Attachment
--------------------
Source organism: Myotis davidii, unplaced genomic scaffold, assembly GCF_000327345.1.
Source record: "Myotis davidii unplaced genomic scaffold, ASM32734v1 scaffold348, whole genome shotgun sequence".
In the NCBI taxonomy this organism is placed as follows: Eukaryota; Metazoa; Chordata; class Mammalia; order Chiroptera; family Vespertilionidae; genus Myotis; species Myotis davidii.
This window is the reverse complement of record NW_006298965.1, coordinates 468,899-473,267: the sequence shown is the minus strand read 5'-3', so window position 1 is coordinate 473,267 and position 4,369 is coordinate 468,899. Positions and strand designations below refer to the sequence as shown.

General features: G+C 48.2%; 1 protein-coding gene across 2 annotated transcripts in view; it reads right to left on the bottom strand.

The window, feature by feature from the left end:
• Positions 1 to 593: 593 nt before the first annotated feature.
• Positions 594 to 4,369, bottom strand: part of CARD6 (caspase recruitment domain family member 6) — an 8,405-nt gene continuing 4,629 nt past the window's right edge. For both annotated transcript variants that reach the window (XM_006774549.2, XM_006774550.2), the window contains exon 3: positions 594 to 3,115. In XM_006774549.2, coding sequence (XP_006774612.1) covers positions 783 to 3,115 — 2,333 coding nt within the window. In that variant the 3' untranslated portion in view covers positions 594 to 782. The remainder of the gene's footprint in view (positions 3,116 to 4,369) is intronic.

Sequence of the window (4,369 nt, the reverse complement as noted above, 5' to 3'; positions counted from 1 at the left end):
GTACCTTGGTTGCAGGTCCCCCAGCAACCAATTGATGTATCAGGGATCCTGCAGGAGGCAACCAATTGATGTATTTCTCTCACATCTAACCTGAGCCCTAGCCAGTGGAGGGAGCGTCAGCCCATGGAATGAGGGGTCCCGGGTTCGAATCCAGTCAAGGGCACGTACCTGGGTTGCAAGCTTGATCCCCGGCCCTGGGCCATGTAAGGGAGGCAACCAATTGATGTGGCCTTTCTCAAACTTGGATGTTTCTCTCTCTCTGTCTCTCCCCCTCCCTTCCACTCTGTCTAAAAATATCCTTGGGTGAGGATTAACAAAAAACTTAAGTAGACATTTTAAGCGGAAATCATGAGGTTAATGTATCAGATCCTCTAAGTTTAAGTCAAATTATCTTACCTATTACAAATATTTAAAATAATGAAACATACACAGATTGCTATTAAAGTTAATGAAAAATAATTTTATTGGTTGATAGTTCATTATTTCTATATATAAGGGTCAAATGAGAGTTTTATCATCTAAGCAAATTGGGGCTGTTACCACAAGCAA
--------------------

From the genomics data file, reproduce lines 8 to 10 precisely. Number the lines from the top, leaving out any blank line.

• Positions 594 to 4,369, bottom strand: part of CARD6 (caspase recruitment domain family member 6) — an 8,405-nt gene continuing 4,629 nt past the window's right edge. For both annotated transcript variants that reach the window (XM_006774549.2, XM_006774550.2), the window contains exon 3: positions 594 to 3,115. In XM_006774549.2, coding sequence (XP_006774612.1) covers positions 783 to 3,115 — 2,333 coding nt within the window. In that variant the 3' untranslated portion in view covers positions 594 to 782. The remainder of the gene's footprint in view (positions 3,116 to 4,369) is intronic.

Sequence of the window (4,369 nt, the reverse complement as noted above, 5' to 3'; positions counted from 1 at the left end):
GTACCTTGGTTGCAGGTCCCCCAGCAACCAATTGATGTATCAGGGATCCTGCAGGAGGCAACCAATTGATGTATTTCTCTCACATCTAACCTGAGCCCTAGCCAGTGGAGGGAGCGTCAGCCCATGGAATGAGGGGTCCCGGGTTCGAATCCAGTCAAGGGCACGTACCTGGGTTGCAAGCTTGATCCCCGGCCCTGGGCCATGTAAGGGAGGCAACCAATTGATGTGGCCTTTCTCAAACTTGGATGTTTCTCTCTCTCTGTCTCTCCCCCTCCCTTCCACTCTGTCTAAAAATATCCTTGGGTGAGGATTAACAAAAAACTTAAGTAGACATTTTAAGCGGAAATCATGAGGTTAATGTATCAGATCCTCTAAGTTTAAGTCAAATTATCTTACCTATTACAAATATTTAAAATAATGAAACATACACAGATTGCTATTAAAGTTAATGAAAAATAATTTTATTGGTTGATAGTTCATTATTTCTATATATAAGGGTCAAATGAGAGTTTTATCATCTAAGCAAATTGGGGCTGTTACCACAAGCAA